RESULTS- This sample has myofascial pain do to: general muscle-squeletical disorders in 89 patients(57,4%) with 19 patiens ( 12,2%)with low-back pain and 6 patiens ( 3,5%)with carpal tunnel sindrome.

When we compare the number of patiens in total function or partial function we see that their number is almost similar, so we may have Public Service Units that are working with half of their capacity or the workers are doing works that they should'nt.The next step of this trial is to show how the multidisciplinary treatment began in january 2000 has improoved the performance at work and quality of life and to stablish conditions at work places to receive tihs kind of patients and make them more useful for their units.

Conclusion -This is a first evaluation of work conditions for patiens that are classified as partial function workers of So Paulo Mayor Service based on the Cronic Pain and Paliative Care of the Hospital for the Public Workers of So Paulo City and we believe that it will change the formal aspects and considerations for their employes.

C. Moreira, G. Barros, F. Cordon, A. Rocha1< L. Takito, D.> Pain Management Service, Unesp Medical School, Botucatu - SP, Brazil

Aim of Investigation: The Pain Management and Palliative Care Service of the Sao Paulo State University, Botucatu, has as main target the oncologic patients and theirs relatives. This study relates the domiciliary assistance, with focus on the Nurse activities in the palliative care. This is a wide and new activity for Brazilian environment, and it is a huge operational challenge.

Methods: The multidisciplinary team performs domiciliary visitations twice a week, on the afternoons. The nurse activity has as main goal to improve the triploid patient-relative-caregiver; identify nurse related general or specific problems; nurses diagnosis; care planning; accomplishment of the plans; follow up of the patients. The study evaluated the domiciliary activities for the period of one year.

Results: Cancer patients with pain complains counts 99% of the survey. 200 home visits were performed on the Botucatus city. The average age of the patients was 40 90 years old, of both sexes. The sponsor of the assistance is the Brazilian Official Public Health System (SUS), and the patients have a low financial and social status. The follow up interval was determined by the general health status of the patient. Post-decease visitation was performed one month after the event.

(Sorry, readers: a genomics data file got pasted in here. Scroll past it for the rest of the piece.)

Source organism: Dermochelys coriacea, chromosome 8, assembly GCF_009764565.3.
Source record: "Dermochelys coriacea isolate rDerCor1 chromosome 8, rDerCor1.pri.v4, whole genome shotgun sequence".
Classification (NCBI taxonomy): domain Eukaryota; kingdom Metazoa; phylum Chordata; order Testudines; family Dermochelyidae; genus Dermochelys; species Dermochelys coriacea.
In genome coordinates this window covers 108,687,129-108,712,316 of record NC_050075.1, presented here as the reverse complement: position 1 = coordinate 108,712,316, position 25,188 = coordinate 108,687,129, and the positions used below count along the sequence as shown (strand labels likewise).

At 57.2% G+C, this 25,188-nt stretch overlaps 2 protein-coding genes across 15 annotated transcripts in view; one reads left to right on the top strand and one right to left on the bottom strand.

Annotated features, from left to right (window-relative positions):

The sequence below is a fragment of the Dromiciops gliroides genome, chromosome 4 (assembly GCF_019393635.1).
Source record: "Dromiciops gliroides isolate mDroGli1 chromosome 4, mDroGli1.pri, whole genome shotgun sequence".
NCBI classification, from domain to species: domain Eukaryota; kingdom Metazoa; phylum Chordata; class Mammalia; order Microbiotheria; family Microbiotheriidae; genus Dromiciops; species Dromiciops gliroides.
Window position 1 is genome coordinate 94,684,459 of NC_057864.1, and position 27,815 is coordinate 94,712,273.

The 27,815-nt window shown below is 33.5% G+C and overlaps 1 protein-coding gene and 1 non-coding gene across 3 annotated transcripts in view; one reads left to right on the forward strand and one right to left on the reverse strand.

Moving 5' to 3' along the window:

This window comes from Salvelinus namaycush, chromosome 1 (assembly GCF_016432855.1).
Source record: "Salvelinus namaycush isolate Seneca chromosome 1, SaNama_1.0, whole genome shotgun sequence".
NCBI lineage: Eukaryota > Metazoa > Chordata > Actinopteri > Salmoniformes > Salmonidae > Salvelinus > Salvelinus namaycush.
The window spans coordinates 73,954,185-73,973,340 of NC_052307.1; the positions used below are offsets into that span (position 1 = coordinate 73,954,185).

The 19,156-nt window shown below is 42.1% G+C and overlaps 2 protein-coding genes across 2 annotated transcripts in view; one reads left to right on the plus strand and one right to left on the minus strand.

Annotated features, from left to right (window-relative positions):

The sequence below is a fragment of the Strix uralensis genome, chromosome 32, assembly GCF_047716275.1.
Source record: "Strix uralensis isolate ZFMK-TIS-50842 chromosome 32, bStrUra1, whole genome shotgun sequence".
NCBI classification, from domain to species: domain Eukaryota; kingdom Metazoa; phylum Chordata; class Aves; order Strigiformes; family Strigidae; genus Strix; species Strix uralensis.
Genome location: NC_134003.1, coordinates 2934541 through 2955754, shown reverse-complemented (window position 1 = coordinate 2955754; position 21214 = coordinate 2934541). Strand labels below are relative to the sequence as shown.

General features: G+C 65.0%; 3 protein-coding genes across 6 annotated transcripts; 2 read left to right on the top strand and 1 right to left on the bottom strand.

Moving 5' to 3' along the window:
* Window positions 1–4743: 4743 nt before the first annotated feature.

Conclusion: The nurse assistance on the domiciliary environment is fundamental for the quality of care provided to the patients.

A.C. de Blecourt1< Schiphorst H.R.> Dept of Rehabilitation Medicine, University Hospital, Groningen, Netherlands

AIM OF INVESTIGATION: To describe the results of a multidisciplinary rehabilitation program for children with chronic disabling musculoskeletal pain.

METHODS: A 3 month inpatient rehabilitation program has been developed with a graded physical exercise program combined with a cognitive behavioral approach. The aim of the program is not primarily pain reduction, but an increase of the activity and participation level, and a decrease of medical consumption. At study-entry the level of motor and social activities was monitored as well as VAS (0-100 mm) on pain and global assessment (the last by the patient and by the physician), and medical consumption. Recordings were: baseline at first contact, second on day of admission, third on day of discharge and last 3 months after discharge.

RESULTS: Seventy consecutive children were included in the program, 64 girls and 6 boys. Mean age was 15 yrs (range 8-21, SD 2.56). Results show marked improvement in motor performances (94%), school attendance and decreased medical consumption. As a side effect there was a marked reduction (p< 0.001) in pain scores after discharge as well (mean pain level at baseline was 57 mm, at the start of the program 59, at discharge 40 and at follow-up 36).

CONCLUSION: Chronic musculoskeletal pain in children must be seen from a biopsychosocial perspective and treatment should not be focussed at one aspect or be conducted by one discipline. A multidisciplinary rehabilitation program for children with chronic disabling musculoskeletal pain improved their level of motor abilities and social participation and reduced pain and medical consumption.